So all of these crazy things happen to all four people, but somehow it all works out. Just like life is wont to do. And as Beth and Richard's wife finally meet at the now-excavated phone booth, the connection that was once that voice on the phone now reincarnates as this new found link between these two women. The voice's legacy lingers on in the hope that these characters can learn to reach out and, in time, lean on one another for support. I get the feeling that these women had never bothered to risk making such a connection before. In this way, the movie leaves us with a sense of subtle, gentle, fantastic hope. The last line says it all: "you can talk to me."

Shutter Island
11 years ago via Rotten Tomatoes

A grand but heavy-handed psychological thriller that dragged on awkwardly in moments that could, and should, have been cut or reworked. Once again, we find Leonardo DiCaprio struggling with himself and the dead wife in his head for supreme control of his not-so-normal-ever-again life. Yes, yes, I know that this movie came before Inception, but Inception held me in a way that Shutter Island did not. I kind of knew it before I saw this film, but I watched it anyway because I wondered what all those crazy scenes of burning houses and women turning into ash in DiCaprio's arms were all about. I wasn't disappointed with the outcome, but it did not completely send me, either: I've seen enough films where the good guy is actually the bad guy, etc etc. Memento, Secret Window, the list goes on...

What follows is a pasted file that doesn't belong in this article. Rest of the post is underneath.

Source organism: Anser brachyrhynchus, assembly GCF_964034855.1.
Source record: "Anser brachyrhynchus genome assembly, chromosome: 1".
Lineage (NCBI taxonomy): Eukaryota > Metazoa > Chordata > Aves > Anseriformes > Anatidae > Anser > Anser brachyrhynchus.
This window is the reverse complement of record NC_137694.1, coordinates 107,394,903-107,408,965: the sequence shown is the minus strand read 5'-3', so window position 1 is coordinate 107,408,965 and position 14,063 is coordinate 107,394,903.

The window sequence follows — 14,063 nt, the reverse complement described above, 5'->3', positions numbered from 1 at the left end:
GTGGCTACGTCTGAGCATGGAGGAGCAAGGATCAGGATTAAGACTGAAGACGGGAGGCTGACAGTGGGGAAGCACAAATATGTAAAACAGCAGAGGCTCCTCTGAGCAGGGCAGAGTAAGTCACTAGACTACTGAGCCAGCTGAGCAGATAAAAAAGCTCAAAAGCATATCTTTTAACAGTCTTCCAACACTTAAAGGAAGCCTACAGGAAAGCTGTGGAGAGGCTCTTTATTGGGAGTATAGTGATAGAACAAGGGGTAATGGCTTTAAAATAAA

I still can't deny that I did like twisting my brain around to evaluate the scenes that had already taken place in the movie as the truth of Teddy Daniels' situation is finally revealed. I liked going back to previous weirdness and thinking to myself, ohhhh now it makes sense. All those scenes with Teddy's sidekick, with "something is off here" undertones that were not enough to trigger my suspicion, there you go.